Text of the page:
What is happening and what to do
A teen’s body is continuing to grow and develop sexually and their romantic interests are starting to get more serious. Many of them will want to start “dating” and may want to start venturing into sexual experiences. The weight of the choices they are making about their sexuality increase which is what makes parental involvement so crucial. Having honest conversations about STD’s, pregnancy, sexual abuse/harassment, boundaries, pornography, etc. are all part of helping your teen have a sense of the responsibility that is necessary with sexual activity. Making these conversations open and inviting your teen to express their ideas and experiences will help create an safe environment around the topic. For example, if you are hoping for your child to be abstinent until marriage, invite them to talk with you about what they think abstinence means. Ask them how they came to those conclusions and empathize with them knowing that abstinence is the harder choice. In addition, when parents are able to have peace about their own sexuality, they are more free to share from a meaningful place rather than just laying down a set of rules and regulations. This creates connection between parent and child.
Teens and Masturbation
Masturbation, in this case, self stimulation with the goal of orgasm, is a very common sexual expression at this age. Regardless of your position on the topic, the best chance your child is going to have at a healthy understanding of masturbation is by having open communication with them about it. Because it can be such a taboo topic, many people even into adulthood believe deceptive myths like that it causes blindness or hair to grow on your hands. These scare tactics will only cause shame and guilt in the long run. Instead, it’s important to have honest conversations with your teens about masturbation so that they have a positive understanding of their sexual desire. Help them to know that the sexual urges they are having are a very normal part of growing up. You can also help them to understand what is motivating the urge – Is it loneliness? Sexual feelings towards someone? Simply sexual arousal? By helping them to understand what is behind the urge you can help them steer towards a healthy and responsible use of masturbation and/or healthy alternatives for self soothing and sexual expression.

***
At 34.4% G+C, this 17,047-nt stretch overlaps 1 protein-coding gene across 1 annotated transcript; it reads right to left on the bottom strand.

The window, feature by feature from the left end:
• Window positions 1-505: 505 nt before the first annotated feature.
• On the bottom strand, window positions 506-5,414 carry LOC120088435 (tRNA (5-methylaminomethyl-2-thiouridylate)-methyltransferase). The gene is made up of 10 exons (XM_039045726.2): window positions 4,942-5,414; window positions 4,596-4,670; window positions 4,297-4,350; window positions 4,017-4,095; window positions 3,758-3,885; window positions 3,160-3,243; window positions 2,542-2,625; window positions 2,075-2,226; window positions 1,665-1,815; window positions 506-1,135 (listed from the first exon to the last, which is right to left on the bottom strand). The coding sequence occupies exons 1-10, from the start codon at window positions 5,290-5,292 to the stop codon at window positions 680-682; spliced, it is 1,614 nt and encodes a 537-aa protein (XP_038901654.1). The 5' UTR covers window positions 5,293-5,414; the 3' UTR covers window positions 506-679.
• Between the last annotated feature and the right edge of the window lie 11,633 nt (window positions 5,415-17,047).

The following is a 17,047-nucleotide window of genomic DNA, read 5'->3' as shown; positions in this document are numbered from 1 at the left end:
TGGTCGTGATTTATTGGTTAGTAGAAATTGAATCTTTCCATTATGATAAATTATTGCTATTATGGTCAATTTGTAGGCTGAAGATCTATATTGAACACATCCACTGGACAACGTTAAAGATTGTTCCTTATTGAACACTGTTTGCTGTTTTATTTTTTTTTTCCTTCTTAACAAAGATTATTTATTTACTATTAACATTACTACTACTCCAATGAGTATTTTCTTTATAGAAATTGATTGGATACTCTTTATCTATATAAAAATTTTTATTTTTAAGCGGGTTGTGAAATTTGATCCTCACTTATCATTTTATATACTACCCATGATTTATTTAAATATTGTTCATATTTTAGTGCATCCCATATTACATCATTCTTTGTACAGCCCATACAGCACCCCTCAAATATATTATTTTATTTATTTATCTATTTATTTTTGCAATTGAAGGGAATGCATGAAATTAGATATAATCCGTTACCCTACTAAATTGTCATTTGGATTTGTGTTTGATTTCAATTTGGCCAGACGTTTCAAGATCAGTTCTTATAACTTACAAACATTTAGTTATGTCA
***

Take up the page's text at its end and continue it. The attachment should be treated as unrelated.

Other questions and issues that may arise:
Finding your teen looking at pornography
How old were you when you first had sex?
How does a person catch STDs?
How do you feel about sex before marriage?
Why does the girl, most of the time, get blamed for teenage pregnancies?
Why is sex bad in the teen years?
What do you feel about abortion?
Listening to crass and sexually explicit music
Sharing sexually explicit things over social media
List of Changes for Girls and Boys During Puberty: http://raisingchildren.net.au/